Our SRAM/Sachs 3×7 drivetrain is shifted by bar-con bar-end shifters. The components all integrate well and our test trike shifted flawlessly. The 63-speeds come from a 7-speed cassette x 3 speed triple crank x a 3 speed internal hub (SRAM 3×7). The 3×7 has a 27% reduction in low gear, a 1:1 in 2nd gear and a 36% increase in 3rd gear. This makes it ideal for any recumbent with a 20-inch drivewheel. The only downside is the bolt-on rear axle. The super wide gear range will have you climbing the largest hills with ease. The fact that you are on a trike will low-speed balance concerns a non issue. So, do you need 63-gears. At this price, why not.

Chain Management
The GTR has one cartridge sealed bearing idler placed under the seat for the upper chain. The lower chain is directed without an idler through a long chain tube that protects the chain, as well as your leg from grease. The chain tubes are made from 1/2-inch high density polyethylene tubing similar to that used for underground yard sprinkler systems. Chain tubes may cause some minor drag, but they are an effective chain management tool and can be adapted to nearly any recumbent bike or trike.

Wheels & Tires
The wheels & tires are excellent. We had no wheel problems and all three held true throughout our ownership of this trike. The tires are the rare and wonderful Mitsuboshi Tioga Comp Pool 1.75 inch 90 psi bald slicks. These tires were designed for BMX pool riders and have been used on solar cars. If you like fat bald slicks-this is the ultimate tire. Ian had this to say about the Comp Pools, “The Comp Pool tires have a lower rolling resistance than the IRC Roadlites. The faster you go or move air drag from the wider tire. At 30 kph and 30 kg drag on a roller, I found 27 watts of resistance with the IRC at 100 psi, and 20 watts at 100 psi with Comp Pools.”

As drum brakes go, the GreenSpeed has the best stopping of any drum-brake equipped trike. The reason is the steering geometry (centre-point steering). The steering rods criss-cross (USS handlebars to spindles), as do the brake cables (handle to drum). The right brake stops the left front wheel and visa versa.
The optimized steering geometry makes one-brake stopping possible. I haven’t tried the optional disk brakes, but am told they are worth the upgrade costs and offer a dramatic braking power upgrade.

Trikes are different than two-wheelers. They are lower, wider and heavier. Even though the GTR’s design intention is touring, it is a great performer as well. The overall performance of a trike such as this would be in the same range as similar sport touring USS SWB or LWB. Some riders will find them faster, some slower.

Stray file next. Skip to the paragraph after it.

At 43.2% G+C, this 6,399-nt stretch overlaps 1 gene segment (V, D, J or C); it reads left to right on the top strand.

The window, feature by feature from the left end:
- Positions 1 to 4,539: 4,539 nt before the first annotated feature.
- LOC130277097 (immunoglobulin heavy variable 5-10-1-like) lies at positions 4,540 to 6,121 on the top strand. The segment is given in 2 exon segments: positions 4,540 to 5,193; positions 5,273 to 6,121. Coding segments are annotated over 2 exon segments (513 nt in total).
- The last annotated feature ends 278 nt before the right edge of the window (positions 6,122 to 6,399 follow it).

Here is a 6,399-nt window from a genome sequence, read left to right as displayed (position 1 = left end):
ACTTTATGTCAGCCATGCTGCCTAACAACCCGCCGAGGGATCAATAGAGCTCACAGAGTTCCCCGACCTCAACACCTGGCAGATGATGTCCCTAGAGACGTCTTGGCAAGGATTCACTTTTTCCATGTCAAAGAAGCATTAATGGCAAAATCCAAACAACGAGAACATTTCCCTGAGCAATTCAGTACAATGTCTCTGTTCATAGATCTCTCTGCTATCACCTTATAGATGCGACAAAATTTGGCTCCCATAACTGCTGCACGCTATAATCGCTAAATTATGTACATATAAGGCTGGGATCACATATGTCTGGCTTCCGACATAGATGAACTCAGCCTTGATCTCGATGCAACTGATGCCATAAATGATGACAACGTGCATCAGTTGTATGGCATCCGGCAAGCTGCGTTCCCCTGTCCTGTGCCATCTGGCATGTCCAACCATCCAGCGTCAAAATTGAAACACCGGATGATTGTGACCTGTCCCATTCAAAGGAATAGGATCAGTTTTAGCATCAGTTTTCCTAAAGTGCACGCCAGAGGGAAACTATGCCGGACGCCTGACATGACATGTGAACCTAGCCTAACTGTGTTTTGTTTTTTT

Life on a Trike
There is nothing quite like having your rear end 12-inches off of the ground, and your head less than 40-inches off the ground. This baby is low and laid back. The best benefits to a recumbent trikes is that you never have to pull your feet out of the clips/pedals at stops.
The actual on the road experience may be more hectic at first (until you get accustomed to your trike). Trikes take up more space on the road, and sometimes more energy to maintain your average speed. Smart trike riders plan their routes, and stay out of heavily trafficked roads especially during busy commuting times. I found riding in traffic to be more stressful on a low trike than on a taller SWB or LWB. Many trike riders feel just as safe or safer on their trikes. How safe you will be will depend solely on you and howyou adapt to the low life.
Historically, GreenSpeed is the highest rated trike manufacturer in RCN by both writers and readers. Ian Sims and GreenSpeed is certainly the most respected name in recumbent trikes today. This is the same in 2002 as I am re-editing this article, as it was in 1995 when this article was first printed in RCN#30.

RCN has just published our GreenSpeed GTO test. It is in RCN69 and is
available for purchase from Recumbent Cyclist News. Later this year we will
be publishing our long awaited GreenSpeed tandem review.

Recumbent Cyclist News – This road test was published in RCN # 30, October, 1995. RCN is published by Bob Bryant, P.O.Box 2048, Post Townsend, WA 98368, USA.

For more information on RCN, visit our website at: